News Analysis: Palestinians on Sidelines of U.s.-israeli Negotiations
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News Analysis: Palestinians on Sidelines of U.s.-israeli Negotiations

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The Israeli-Palestinian peace process appears to hinge on Israeli-American negotiations.

And those negotiations lately seem to have some of the acrimony that for more than a year has characterized talks involving the Israelis and Palestinians.

In one sign of that acrimony, Israeli officials blamed American pressure for the collapse of a meeting on the peace process planned for Monday in Washington.

During a series of meetings last week in London, U.S. Secretary of State Madeleine Albright issued invitations to Israeli Prime Minister Benjamin Netanyahu and Palestinian Authority Chairman Yasser Arafat to attend the meeting — but on condition that both sides accepted an American proposal to advance the deadlocked peace process.

With the Palestinians accepting the U.S. proposal, all eyes turned to Israel to see whether it, too, would acquiesce to the American ideas, which call on the Jewish state to redeploy from an additional 13 percent of the West Bank in exchange for Palestinian steps against terror.

But in the eyes of Israeli officials — and to a majority of the Israeli public, according to a poll — the invitation to Washington read like an ultimatum.

Netanyahu has repeatedly stated in recent days that he would not accept any dictates or conditions relating to the Washington meeting and that Israel alone would determine its security needs.

Netanyahu met with U.S. Middle East envoy Dennis Ross over the weekend in an effort to see if any last-minute language could be worked out to enable the Washington meeting to proceed.

But those discussions — or negotiations — broke down, and Ross called off the summit on Sunday.

Ross did not speak to reporters before leaving for Washington, but other U.S. officials said he would consult with President Clinton and Albright about the possibility of rescheduling the summit later this month.

While the summit has been scrubbed for now, Netanyahu was still planing to come to the United States later this week to address the annual gatherings of the American Jewish Committee and the American Israel Public Affairs Committee.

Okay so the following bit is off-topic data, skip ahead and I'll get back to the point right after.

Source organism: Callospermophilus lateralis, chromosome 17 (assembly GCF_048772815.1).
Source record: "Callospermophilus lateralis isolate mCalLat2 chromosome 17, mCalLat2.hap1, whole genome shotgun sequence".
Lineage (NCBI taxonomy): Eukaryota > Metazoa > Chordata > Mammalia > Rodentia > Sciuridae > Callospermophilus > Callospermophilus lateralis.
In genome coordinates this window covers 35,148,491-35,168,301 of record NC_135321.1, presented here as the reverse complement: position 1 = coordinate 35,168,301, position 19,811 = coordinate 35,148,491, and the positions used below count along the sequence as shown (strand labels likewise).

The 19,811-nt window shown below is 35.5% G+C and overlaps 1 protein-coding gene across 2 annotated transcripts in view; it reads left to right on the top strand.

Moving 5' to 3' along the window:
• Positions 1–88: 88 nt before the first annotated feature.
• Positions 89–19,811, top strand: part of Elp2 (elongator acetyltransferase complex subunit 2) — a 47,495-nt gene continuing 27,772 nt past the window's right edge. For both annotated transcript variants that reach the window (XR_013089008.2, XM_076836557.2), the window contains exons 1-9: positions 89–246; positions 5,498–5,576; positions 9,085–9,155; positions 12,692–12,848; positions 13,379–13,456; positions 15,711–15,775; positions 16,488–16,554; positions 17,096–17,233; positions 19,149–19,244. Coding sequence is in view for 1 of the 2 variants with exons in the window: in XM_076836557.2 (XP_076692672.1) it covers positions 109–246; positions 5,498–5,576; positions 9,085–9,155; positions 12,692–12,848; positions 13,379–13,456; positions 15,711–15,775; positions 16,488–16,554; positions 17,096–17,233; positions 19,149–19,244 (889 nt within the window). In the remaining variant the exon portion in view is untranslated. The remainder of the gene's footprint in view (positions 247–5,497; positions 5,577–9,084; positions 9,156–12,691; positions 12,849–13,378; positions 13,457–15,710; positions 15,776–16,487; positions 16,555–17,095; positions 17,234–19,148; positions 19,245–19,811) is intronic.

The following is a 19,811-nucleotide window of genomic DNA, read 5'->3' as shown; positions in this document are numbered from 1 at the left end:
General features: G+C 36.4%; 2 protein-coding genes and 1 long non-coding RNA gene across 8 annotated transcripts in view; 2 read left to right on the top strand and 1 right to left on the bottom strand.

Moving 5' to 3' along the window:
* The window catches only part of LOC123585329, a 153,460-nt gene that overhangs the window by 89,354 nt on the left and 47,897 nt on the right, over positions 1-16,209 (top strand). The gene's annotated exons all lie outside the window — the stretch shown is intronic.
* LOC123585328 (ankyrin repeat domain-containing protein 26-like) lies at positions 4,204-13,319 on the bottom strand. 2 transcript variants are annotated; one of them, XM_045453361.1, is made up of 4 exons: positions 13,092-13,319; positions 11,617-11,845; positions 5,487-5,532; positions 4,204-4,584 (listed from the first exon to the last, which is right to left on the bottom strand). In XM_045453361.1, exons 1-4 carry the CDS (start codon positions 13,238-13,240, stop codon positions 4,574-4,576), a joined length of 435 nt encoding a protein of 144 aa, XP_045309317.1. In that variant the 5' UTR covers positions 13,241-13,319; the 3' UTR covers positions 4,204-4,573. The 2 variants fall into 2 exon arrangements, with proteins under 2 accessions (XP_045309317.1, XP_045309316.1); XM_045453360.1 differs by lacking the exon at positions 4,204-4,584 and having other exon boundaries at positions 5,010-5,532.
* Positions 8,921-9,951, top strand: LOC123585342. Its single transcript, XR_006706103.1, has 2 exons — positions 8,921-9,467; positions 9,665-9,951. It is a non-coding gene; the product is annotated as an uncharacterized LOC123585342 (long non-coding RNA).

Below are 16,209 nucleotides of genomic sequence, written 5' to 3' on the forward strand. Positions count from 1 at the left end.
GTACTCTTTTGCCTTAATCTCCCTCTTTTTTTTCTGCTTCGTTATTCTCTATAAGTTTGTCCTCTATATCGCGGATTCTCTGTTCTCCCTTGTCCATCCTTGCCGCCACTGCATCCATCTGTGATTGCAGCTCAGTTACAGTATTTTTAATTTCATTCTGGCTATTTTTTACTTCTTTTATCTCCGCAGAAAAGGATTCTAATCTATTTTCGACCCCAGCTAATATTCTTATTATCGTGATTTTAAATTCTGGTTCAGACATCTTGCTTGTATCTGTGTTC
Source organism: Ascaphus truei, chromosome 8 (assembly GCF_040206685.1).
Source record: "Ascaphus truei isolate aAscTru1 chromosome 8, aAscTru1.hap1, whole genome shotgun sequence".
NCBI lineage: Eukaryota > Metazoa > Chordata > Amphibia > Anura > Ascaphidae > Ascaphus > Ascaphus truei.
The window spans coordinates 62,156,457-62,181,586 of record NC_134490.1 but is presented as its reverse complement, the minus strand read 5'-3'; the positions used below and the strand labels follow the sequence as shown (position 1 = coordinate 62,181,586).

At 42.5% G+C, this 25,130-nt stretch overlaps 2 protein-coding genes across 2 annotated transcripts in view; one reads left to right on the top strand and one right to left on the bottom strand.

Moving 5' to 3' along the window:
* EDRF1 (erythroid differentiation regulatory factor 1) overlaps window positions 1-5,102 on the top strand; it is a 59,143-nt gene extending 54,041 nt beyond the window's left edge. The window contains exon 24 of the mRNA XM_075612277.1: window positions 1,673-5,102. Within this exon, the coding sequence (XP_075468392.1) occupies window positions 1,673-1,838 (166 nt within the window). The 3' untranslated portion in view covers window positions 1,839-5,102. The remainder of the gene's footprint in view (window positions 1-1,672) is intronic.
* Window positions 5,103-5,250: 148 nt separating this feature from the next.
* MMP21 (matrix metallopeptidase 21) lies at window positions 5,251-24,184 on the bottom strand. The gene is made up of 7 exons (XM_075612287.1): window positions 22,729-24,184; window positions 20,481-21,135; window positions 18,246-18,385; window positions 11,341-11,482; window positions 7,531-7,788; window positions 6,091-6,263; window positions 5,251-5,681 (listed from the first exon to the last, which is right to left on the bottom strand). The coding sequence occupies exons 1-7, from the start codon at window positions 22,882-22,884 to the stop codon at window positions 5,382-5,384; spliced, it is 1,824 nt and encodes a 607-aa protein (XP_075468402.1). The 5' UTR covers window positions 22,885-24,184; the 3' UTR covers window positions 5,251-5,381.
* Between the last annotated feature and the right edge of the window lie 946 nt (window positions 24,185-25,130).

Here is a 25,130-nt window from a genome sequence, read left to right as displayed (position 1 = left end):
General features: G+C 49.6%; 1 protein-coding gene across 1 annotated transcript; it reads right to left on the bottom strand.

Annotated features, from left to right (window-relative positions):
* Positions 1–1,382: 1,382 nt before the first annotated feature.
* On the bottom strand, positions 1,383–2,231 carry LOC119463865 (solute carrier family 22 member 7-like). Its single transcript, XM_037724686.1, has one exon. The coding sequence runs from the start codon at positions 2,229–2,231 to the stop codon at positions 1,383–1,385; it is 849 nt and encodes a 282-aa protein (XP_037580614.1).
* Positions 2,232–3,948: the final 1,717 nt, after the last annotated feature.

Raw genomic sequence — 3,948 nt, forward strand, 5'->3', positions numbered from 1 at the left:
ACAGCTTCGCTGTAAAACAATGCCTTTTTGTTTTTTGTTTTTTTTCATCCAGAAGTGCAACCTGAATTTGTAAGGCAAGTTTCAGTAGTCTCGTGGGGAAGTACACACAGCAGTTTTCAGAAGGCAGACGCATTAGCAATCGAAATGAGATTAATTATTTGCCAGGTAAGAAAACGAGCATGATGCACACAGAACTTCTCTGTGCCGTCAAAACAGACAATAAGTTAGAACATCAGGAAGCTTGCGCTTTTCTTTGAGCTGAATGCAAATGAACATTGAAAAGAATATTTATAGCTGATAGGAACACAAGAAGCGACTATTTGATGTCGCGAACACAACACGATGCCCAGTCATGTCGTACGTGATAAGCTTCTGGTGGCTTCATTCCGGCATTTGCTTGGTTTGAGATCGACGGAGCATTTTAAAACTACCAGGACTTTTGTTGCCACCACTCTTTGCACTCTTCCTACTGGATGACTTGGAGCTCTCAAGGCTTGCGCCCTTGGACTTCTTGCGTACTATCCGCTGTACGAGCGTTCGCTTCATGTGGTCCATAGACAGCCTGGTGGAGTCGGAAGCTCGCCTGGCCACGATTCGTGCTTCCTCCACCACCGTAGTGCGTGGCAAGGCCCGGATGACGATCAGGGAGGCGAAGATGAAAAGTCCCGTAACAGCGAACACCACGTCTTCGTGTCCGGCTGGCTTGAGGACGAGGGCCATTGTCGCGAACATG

He is also scheduled to lead the annual Israel Day parade in New York, slated for May 17.

Meanwhile, Palestinian officials, who also met with Ross during the weekend, blamed Netanyahu for not accepting the American plan. They reiterated warnings of the violence that would ensue if the peace process collapsed entirely.

For months, the Palestinians have been calling on the United States to adopt a more active role in the peace process. And now, some Israeli officials are complaining that their American partners have changed from mediators into active negotiators.

Another source of Israeli anger were comments made last week by first lady Hillary Rodham Clinton advocating a Palestinian state.

“I think it will be in the long-term interests of the Middle East for Palestine to be a state,” she said via a satellite link-up with Israeli and Arab teen- agers meeting in Switzerland.

U.S. officials were quick to state that her remarks did not reflect a change in the Clinton administration’s policy that statehood is a matter to be negotiated by the Israelis and Palestinians.

But given her timing, and the fact that she spoke at some length on the subject, some observers felt that her comments were not accidental.

Netanyahu was reportedly incensed by the first lady’s remarks and protested them during a weekend meeting with Ross.

Netanyahu also reportedly complained during the meeting that the United States was portraying him as an obstacle to peace.

“It’s impossible for you to invite me to Washington under such conditions. That’s public humiliation,” the premier told Ross, according to the Israeli daily Ma’ariv, which added that Netanyahu pounded his desk during the conversation.

Along with the first lady’s comments on Palestinian statehood, another development was likely to give some Israeli officials pause: President Clinton last week addressed a Washington gathering of the Arab American Institute, where he became the first sitting president to address an Arab American group.

Was this a signal sent from Washington in the face of what it views as Israeli intransigence?

If so, then Netanyahu and others in his government may have to start contemplating the price of a complete breakdown in negotiations with the United States.

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